Pitching a movie or a TV pilot to the big 6 in Hollywood is an art that requires skills, networking, solid background, good strategy, timing and above all a good film or TV idea. If you have connections in the film industry especially in Hollywood marketplace, you can have them market your script or even arrange a meeting with one of the executives. Without specialization and going through processes, it is improbable to achieve great things in movie business. A screenwriter, director and producer should give the pitching job to those who are specialized in pitching a film or script TV pilot to industry executives, but it costs money.
If you don’t have that much money, you can send your script to screenplay contests. You still have to pay for the entry to various good screenplay contests. There are a lot of scams out there. Do your research and find ones that are not scams.
Back to pitching: It doesn’t matter if you want to sell the script or get one of executives to co-produce the project with you. I hear or read some guys brag about pitching to Netflix. It’s not easy to get the foot in the door. Pitching to Netflix is hard, unless you’re one of the Hollywood executives. Don’t believe whatever some newcomers say. There are a lot of good scripts out there, why would they want to read your script? Who are you? You have to have something of value attached to the script like an A list actor, an A list director or an A list cinematographer. If you don’t have any of them, it is hard to sell.
You can certainly choose the more difficult path, like one of the producers I know who made her film with $800K budget and sold it to Sony for $5 million. But not all of us have money to make the film. Film institutes and private film funding companies never support an indie filmmaker, although their motto is to support us, but at the end of the day the major film production companies get the turkey. You have to make several movies with track record of sales, and only then they maybe want to read your one page pitch.
We all hate writing pitch because they are hard to write and considered not creative in the same way as writing our screenplays.
Pitching an idea is hard. Because every executive producer has a different taste, if you pitch personally you have to have enough practice to hook them from the start. If you send them a written pitch, good luck with that.
In the film industry, if you specialize in writing screenplays, you need a pitching specialist. Hollywood is a too competitive marketplace and based on my experience, film productions in Europe and the other countries look at what is trend in Hollywood. So if your pitch pleases some of the executives in one of the Big 6, you can be sure your idea or screenplay will please distributors around the world as well and you get more pre-sales distribution agreement.
How to pitch your movie to Hollywood? To be honest, it costs you money, time and effort. The best advice I can give you is to hire a trustworthy specialist to get your pitch through executives. I recommend registering your idea first and getting copyright for it. When it comes to pitching, it is better to choose a company than a person. If you choose a company, their pricing will be too competitive. You can also hire pitching services that are right for you.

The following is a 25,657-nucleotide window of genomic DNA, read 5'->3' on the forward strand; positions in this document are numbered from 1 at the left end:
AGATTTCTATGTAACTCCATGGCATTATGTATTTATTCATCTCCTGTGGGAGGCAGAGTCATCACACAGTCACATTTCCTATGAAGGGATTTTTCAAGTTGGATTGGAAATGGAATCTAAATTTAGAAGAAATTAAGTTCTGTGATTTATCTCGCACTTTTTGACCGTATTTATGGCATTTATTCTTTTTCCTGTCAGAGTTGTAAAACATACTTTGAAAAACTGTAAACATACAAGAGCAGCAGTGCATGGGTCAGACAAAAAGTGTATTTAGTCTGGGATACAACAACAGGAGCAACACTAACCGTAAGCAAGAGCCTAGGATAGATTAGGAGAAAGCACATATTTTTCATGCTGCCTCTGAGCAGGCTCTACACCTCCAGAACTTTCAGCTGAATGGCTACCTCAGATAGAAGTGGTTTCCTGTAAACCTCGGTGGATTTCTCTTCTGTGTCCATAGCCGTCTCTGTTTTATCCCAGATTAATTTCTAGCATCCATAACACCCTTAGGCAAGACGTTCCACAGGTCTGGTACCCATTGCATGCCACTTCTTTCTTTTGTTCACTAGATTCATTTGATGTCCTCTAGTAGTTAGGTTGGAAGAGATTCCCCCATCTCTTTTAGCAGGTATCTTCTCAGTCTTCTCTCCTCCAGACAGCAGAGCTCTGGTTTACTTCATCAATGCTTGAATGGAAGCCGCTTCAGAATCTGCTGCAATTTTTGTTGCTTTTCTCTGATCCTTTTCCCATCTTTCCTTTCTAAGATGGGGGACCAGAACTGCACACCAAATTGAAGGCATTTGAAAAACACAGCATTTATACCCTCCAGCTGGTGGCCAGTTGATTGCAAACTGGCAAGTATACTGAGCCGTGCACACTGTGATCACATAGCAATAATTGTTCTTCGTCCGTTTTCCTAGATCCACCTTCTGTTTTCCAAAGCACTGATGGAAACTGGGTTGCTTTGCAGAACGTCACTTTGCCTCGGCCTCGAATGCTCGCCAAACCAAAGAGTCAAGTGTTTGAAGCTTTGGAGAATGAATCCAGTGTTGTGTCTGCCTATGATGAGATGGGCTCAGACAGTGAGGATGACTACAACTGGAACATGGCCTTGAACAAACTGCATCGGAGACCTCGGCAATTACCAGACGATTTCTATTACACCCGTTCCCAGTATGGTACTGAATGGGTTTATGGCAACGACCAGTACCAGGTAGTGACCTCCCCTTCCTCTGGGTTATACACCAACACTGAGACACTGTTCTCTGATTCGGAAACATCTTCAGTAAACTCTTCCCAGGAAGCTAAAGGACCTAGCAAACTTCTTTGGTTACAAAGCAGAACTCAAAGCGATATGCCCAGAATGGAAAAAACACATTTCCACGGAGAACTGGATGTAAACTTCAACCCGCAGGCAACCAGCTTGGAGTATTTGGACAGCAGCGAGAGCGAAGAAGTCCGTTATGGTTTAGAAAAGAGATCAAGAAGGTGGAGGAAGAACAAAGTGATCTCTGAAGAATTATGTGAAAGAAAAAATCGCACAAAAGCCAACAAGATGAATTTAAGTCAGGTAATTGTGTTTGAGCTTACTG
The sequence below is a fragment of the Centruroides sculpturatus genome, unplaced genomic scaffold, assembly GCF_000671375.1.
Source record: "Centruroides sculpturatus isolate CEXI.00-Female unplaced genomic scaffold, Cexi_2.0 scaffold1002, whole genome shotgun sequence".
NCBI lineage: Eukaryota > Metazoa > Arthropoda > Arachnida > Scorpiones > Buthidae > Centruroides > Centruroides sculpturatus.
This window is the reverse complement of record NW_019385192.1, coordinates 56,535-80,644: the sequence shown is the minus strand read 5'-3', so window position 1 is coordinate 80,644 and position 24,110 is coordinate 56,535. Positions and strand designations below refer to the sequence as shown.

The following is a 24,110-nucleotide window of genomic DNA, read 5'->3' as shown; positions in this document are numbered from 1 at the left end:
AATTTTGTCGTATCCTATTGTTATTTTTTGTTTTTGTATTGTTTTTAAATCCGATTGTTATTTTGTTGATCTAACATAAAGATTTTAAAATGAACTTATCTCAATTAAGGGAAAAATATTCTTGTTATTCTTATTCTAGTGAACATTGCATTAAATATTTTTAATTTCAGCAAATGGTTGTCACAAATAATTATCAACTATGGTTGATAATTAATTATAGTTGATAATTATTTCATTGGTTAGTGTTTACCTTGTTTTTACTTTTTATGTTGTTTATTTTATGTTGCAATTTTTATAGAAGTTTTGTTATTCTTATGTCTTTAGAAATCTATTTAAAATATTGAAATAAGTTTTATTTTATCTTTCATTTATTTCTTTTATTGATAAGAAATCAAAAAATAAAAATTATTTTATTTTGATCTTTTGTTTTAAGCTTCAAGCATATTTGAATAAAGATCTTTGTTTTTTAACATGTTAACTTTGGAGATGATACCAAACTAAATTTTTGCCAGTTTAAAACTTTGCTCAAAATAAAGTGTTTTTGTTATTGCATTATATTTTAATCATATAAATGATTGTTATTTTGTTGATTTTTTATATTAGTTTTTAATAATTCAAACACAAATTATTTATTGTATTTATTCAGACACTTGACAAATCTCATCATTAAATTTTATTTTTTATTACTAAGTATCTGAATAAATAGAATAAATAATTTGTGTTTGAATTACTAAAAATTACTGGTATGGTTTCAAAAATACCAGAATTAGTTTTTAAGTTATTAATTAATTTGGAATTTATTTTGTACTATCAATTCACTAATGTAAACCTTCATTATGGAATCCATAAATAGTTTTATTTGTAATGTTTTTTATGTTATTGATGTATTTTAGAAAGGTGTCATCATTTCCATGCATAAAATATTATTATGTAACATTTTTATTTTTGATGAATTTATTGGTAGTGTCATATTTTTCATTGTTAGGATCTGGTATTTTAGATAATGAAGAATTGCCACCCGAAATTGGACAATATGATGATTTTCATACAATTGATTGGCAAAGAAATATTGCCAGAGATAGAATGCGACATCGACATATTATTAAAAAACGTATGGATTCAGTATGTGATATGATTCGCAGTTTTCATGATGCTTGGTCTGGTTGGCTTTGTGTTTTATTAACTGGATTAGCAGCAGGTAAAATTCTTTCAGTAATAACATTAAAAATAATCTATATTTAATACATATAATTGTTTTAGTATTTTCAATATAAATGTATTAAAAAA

Can A Good Pitch Guarantee Success?
No. To be honest with you, a good pitch doesn’t necessarily prove that your script is good, but it has a better chance of being sold. The difference between the two is that nobody (not even the top studio executives) knows whether a movie is going to be a hit even if you attach an A list actor or actress in Hollywood.
A bad pitch doesn’t mean a script is bad either. This is why many executive producers make mistake and decline bad pitches. It is better to give them the script, but very few would read the script. This is why I recommend hiring agencies who would pitch your work to executives.
In the history of movies, there are films that were pitched bad but hit the box office and made millions of dollars for their producers and distributors.
Here is an example of Bad Pitch, Good Movie Forrest Gump,:
“ while not intelligent, has accidentally been present at many historic moments, but his true love, Jenny Curran, eludes him.” Forrest Gump, IMDB rating 8.7
Good Pitch, Good Movie
“When a gigantic great white shark begins to menace the small island community of Amity, a police chief, a marine scientist and grizzled fisherman set out to stop it”. JAWS, IMDB rating 8.2
Good Pitch, Average Movie
“ A “National Geographic” film crew is taken hostage by an insane hunter, who takes them along on his quest to capture the world’s largest — and deadliest — snake.” Anaconda, IMDB rating 4.4
What is a good pitch anyway?
It is the one that makes the audience want to watch your film. A good movie doesn’t necessarily mean that it has to win an Oscar either.
When you write your logline put yourself in a viewer shoes. You have to hook them from the beginning and make them wonder what will be the outcome.
You don’t have to explain the end of your film in your logline, but elaborate in your synopsis.
I recommend conveying your sense of excitement as a writer in a project — but it needs to be backed up by hard evidence. If you write a horror script, your pitch should sound scary or if you write a comedy, your pitch should be funny